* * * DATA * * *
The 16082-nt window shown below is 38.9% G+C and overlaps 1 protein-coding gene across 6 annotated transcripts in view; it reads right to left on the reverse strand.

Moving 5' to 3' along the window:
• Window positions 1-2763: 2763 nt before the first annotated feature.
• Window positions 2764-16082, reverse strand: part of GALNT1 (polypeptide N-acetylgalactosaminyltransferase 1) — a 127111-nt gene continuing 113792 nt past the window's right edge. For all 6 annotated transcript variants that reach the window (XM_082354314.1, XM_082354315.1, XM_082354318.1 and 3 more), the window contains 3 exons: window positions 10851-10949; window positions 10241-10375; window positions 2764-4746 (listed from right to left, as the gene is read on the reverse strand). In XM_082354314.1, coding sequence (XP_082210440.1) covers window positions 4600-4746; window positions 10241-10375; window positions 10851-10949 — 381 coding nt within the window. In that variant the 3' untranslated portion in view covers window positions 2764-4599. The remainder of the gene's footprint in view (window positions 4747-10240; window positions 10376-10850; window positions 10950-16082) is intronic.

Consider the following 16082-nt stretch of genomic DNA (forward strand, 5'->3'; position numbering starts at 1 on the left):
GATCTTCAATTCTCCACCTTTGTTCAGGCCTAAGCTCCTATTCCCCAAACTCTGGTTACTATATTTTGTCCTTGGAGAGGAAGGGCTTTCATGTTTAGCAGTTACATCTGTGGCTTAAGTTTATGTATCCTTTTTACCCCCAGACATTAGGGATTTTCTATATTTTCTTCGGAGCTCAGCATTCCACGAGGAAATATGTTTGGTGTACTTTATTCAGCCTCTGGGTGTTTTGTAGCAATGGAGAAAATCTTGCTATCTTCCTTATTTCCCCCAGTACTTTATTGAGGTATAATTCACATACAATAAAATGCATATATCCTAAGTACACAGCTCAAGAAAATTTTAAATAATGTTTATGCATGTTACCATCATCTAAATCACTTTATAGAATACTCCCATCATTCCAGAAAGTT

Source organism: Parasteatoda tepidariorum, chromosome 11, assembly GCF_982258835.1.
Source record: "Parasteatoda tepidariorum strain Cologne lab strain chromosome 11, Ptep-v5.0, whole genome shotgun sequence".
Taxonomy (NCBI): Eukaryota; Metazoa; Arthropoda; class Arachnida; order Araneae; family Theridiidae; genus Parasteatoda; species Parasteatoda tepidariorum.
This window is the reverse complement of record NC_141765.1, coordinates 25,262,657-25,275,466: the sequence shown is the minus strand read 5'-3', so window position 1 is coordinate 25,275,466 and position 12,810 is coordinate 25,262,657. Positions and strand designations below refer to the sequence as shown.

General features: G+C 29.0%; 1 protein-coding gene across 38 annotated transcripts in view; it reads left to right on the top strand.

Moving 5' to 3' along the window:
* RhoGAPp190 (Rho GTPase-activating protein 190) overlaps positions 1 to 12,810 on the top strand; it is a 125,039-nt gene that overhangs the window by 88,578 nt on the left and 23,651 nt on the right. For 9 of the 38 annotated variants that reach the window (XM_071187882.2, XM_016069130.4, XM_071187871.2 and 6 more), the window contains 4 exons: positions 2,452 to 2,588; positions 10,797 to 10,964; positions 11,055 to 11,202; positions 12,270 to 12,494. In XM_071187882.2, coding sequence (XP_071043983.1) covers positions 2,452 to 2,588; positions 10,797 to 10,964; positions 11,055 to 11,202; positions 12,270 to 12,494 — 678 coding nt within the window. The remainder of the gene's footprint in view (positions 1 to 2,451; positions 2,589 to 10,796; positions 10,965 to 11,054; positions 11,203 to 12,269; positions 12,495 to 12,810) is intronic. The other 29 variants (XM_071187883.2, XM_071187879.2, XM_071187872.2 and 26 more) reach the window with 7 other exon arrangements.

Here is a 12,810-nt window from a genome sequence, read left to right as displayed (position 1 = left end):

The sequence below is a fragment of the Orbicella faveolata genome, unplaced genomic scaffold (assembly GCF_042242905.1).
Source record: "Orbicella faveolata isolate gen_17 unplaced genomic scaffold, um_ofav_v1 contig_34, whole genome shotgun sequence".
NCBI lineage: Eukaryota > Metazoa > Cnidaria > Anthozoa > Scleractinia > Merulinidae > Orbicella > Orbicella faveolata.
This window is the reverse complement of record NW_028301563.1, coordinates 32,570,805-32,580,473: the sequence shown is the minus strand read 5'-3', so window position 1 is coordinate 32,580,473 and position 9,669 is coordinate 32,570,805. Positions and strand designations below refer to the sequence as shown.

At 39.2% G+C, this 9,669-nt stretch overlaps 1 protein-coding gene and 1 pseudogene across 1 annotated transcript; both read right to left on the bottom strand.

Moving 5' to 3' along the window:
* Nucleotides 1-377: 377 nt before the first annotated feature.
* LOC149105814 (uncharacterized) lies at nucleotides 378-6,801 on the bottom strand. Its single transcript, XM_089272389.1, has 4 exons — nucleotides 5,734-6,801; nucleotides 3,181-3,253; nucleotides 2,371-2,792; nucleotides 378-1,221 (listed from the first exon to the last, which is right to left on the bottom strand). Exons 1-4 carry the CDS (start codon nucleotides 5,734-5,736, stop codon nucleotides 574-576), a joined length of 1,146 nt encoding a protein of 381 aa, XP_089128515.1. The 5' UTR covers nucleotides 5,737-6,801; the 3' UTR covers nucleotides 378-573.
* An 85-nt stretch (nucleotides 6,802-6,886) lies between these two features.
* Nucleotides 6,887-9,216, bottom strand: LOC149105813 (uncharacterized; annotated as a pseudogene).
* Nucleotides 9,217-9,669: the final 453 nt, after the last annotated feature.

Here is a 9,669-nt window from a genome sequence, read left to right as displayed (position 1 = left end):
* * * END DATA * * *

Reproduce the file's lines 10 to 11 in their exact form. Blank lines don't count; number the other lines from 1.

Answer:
This window is the reverse complement of record NC_141765.1, coordinates 25,262,657-25,275,466: the sequence shown is the minus strand read 5'-3', so window position 1 is coordinate 25,275,466 and position 12,810 is coordinate 25,262,657. Positions and strand designations below refer to the sequence as shown.

General features: G+C 29.0%; 1 protein-coding gene across 38 annotated transcripts in view; it reads left to right on the top strand.